Kia ora dedicated TechAways readers,
This is Sarah Cumming presenting this locked-down 2.0 edition. As a member of Cambre’s tech team, I trade on all things digital and competition. While the US elections kept us gripped last week, the heat has been turned up again on the EU competition scene. On Tuesday, Competition Tsarina Vestager laid long-awaited formal charges against Amazon for allegedly using non-public data gathered on sales on its website to inform its own-label products. Simultaneously, the Commission announced opening a second antitrust investigation against the giant to look into the company’s possible preferential treatment of its own products and of marketplace sellers who paid extra for Amazon’s logistics and delivery services. Topical cases as the EU is gearing up to present its Digital Market Act on December 2, including ex ante rules to regulate large online platforms and a new competition tool to avoid markets tipping. Perhaps this is the “tremendous” data test case competition geeks have been waiting for? It will in any case be challenging. Germany’s National Competition Authority has been investigating Amazon’s use of data for the last two years – and for the moment to no avail. Data and competition are a thorny tango. Suspense!
Spotify is keeping an ear on you… 👀 👂 [The Verge]
It happened again. You spent a fleeting second checking out that jumper online… and now it’s all over your newsfeed. Dynamic advertising, i.e. tweaking ads based on user data, is hitting the music streaming industry too, thanks to a new deal Spotify signed this week with podcast hosting company Megaphone. Think about it: Spotify already knows your name, where you live, your age, what music you like. The platform will now also have access to targeted ad technology plus data on how third-party podcasts are performing. This can mean your Spotify will promote new content you may actually enjoy… as long as you stream your five-year-old’s fav shows on another account!
Parler parlay [The Verge]
Since the US elections, laments of stolen elections went viral on a new social media platform: Parler, the conservative alternative to Twitter. With almost 1 million downloads since election day, Parler is your social media, if you wish to spread the “stop the steal campaign”. If you haven’t heard of the site, according to Wikipedia, the Twitter knock-off is favoured by “Trump supporters, conservatives, and Saudi nationalists.” Parler users reportedly turned to the site to get around Twitter’s content moderation policies. However, it seems that Parler’s approach are actually more restrictive as it reserves the right to “remove any content and terminate your access” to the platform “at any time and for any reason or no reason.” A certain idea of free speech.
Hyperloop travel soon a reality [The BBC]
Fancy a ride on a Hyperloop? In 2013, Elon Musk once described the concept of HyperLoop as a “cross between a Concorde and a railgun and an air hockey table.” It has now become reality. Richard Branson’s Virgin Hyperloop completed the world’s first passenger ride on a high-speed levitating pod system this week. In the Nevada desert, the pod reached 276 km/hr using magnetic levitation to allow near-silent travel and reach superfast speeds. The company aims to develop a future with floating pods packed with passengers and cargo through vacuum tubes at 966 km/hr or faster. Twice as fast as a commercial jet flight! Get ready to buckle up your seat belt – commercial Hyperloop rides could be experienced as soon as 2030.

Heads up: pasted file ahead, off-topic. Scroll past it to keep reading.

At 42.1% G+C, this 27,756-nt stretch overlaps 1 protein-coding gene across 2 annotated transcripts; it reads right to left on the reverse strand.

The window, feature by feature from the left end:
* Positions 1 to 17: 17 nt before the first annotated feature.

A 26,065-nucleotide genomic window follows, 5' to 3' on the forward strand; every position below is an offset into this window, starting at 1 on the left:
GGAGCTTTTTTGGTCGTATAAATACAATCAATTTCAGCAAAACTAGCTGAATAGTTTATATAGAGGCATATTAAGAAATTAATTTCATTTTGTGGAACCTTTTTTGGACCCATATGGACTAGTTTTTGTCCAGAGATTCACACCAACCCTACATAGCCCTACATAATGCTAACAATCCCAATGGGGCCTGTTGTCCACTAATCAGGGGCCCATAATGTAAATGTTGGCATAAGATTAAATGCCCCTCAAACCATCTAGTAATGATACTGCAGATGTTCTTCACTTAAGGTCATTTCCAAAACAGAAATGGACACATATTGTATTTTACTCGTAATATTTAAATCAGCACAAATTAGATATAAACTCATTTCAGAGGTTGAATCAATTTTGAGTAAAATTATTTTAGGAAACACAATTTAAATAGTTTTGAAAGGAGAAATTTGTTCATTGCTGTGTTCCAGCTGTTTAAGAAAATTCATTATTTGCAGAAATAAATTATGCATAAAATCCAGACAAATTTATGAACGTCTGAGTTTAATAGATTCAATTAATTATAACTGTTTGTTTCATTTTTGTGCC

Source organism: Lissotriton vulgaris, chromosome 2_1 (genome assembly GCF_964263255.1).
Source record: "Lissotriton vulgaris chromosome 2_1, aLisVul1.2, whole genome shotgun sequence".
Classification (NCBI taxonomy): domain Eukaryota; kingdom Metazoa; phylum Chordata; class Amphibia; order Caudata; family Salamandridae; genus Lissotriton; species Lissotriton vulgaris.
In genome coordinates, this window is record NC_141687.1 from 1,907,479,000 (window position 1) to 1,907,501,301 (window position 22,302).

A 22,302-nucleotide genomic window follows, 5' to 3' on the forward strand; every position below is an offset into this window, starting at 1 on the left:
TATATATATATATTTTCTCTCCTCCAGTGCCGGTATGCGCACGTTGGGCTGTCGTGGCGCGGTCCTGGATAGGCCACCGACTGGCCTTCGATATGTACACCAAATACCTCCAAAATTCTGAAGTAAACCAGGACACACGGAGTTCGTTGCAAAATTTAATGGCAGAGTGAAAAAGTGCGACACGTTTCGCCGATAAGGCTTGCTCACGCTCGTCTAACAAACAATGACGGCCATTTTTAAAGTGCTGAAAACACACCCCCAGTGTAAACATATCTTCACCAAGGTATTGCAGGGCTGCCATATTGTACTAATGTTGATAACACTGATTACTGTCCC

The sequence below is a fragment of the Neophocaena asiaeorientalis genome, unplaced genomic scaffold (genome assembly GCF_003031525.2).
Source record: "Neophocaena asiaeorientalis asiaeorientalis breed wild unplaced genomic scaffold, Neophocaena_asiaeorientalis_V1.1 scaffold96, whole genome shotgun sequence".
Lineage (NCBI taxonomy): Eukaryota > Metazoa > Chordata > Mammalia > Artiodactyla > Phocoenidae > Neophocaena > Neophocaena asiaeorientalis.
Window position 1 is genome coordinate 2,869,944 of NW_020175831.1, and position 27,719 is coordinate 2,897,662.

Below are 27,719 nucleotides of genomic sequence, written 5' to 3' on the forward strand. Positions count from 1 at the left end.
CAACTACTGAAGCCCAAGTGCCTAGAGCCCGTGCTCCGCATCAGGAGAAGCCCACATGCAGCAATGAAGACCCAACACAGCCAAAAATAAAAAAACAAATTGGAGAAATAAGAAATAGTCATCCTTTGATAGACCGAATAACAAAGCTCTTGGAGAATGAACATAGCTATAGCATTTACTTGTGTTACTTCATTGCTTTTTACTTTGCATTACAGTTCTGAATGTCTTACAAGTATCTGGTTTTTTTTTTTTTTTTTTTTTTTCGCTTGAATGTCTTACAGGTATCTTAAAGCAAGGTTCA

Apocalypse clothing [The Verge]
What will you be wearing tomorrow? “100-year” pants with a fireproof jacket? Such could be fashion’s future. As the Earth is moving more inhospitable and some are prepping to visit Mars, companies are launching clothes to withhold extreme environments and piquing NASA’s interest. Pure science-fiction clothing for outer space could well become your new normal tomorrow. The existing full metal jacket has taken my fancy. A windbreaker made from 65 percent copper that’s designed to be antiviral, it aims to prevent humans from transporting harmful diseases and pathogens to other planets. Not sure I would ever set a foot on Mars, but it looks like perfect pandemic clothing.
A troll has lost. His legacy lives on [The Atlantic]
There’s no question that Trump drastically changed the internet over the last five years. He was the meme god who made it to the White House, and many argue that after his election, the Internet became a much darker place. Beyond once innocent memes turning into political-ad placement, his party also introduced Section 230 to mainstream discourse. In 2015, Section 230 was an unknown issue – today there have been viral hashtags calling for its repeal – on both sides of the aisle. So while Trump’s administration is over, his internet legacy will live on – not only in its memeification, but also in the hunt to repeal Section 230 which would drastically change the internet.
About this week’s editor, Sarah Cumming
I’ve been at Cambre for one and a half years focusing on tech, competition and trade issues. A qualified lawyer, I practiced competition and international litigation before moving to public affairs. A kiwi-frog (🇳🇿/ 🇫🇷), I always look forward to the next Rugby World Cup. Always fun with the best of two worlds to cheer for!
In case you haven’t had enough…
Dutch government pilots technology to cut e-bike road deaths [The Guardian]
How Twitter Policed Trump During the Election [The New York Times]
Monster wolf robots [The Guardian]
AI’s Potential to Manage the Supply Chain [Technewsworld]